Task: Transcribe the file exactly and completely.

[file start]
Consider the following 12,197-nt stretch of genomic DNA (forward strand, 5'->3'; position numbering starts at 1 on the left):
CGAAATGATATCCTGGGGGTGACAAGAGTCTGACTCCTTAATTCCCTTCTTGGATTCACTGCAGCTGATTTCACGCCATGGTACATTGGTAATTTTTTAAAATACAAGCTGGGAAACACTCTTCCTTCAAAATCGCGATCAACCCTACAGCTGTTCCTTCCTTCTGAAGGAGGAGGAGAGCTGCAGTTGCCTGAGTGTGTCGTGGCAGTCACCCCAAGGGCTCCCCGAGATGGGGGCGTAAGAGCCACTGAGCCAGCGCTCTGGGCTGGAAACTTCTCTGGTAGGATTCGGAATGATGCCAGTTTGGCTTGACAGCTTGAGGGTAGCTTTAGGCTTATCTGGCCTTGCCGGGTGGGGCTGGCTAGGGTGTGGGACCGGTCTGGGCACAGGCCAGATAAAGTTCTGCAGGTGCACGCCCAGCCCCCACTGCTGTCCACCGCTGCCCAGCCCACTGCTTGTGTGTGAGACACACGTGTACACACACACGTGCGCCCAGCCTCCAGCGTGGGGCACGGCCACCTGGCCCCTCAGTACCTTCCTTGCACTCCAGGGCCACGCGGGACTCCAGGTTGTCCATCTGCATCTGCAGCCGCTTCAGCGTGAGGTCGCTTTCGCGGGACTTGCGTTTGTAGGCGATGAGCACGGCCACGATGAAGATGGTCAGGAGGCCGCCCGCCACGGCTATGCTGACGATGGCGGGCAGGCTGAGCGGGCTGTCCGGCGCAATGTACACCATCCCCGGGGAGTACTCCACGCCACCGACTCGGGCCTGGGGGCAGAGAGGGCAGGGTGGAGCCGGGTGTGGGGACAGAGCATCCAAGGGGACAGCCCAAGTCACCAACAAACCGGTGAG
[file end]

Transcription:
Consider the following 12,197-nt stretch of genomic DNA (forward strand, 5'->3'; position numbering starts at 1 on the left):
CGAAATGATATCCTGGGGGTGACAAGAGTCTGACTCCTTAATTCCCTTCTTGGATTCACTGCAGCTGATTTCACGCCATGGTACATTGGTAATTTTTTAAAATACAAGCTGGGAAACACTCTTCCTTCAAAATCGCGATCAACCCTACAGCTGTTCCTTCCTTCTGAAGGAGGAGGAGAGCTGCAGTTGCCTGAGTGTGTCGTGGCAGTCACCCCAAGGGCTCCCCGAGATGGGGGCGTAAGAGCCACTGAGCCAGCGCTCTGGGCTGGAAACTTCTCTGGTAGGATTCGGAATGATGCCAGTTTGGCTTGACAGCTTGAGGGTAGCTTTAGGCTTATCTGGCCTTGCCGGGTGGGGCTGGCTAGGGTGTGGGACCGGTCTGGGCACAGGCCAGATAAAGTTCTGCAGGTGCACGCCCAGCCCCCACTGCTGTCCACCGCTGCCCAGCCCACTGCTTGTGTGTGAGACACACGTGTACACACACACGTGCGCCCAGCCTCCAGCGTGGGGCACGGCCACCTGGCCCCTCAGTACCTTCCTTGCACTCCAGGGCCACGCGGGACTCCAGGTTGTCCATCTGCATCTGCAGCCGCTTCAGCGTGAGGTCGCTTTCGCGGGACTTGCGTTTGTAGGCGATGAGCACGGCCACGATGAAGATGGTCAGGAGGCCGCCCGCCACGGCTATGCTGACGATGGCGGGCAGGCTGAGCGGGCTGTCCGGCGCAATGTACACCATCCCCGGGGAGTACTCCACGCCACCGACTCGGGCCTGGGGGCAGAGAGGGCAGGGTGGAGCCGGGTGTGGGGACAGAGCATCCAAGGGGACAGCCCAAGTCACCAACAAACCGGTGAG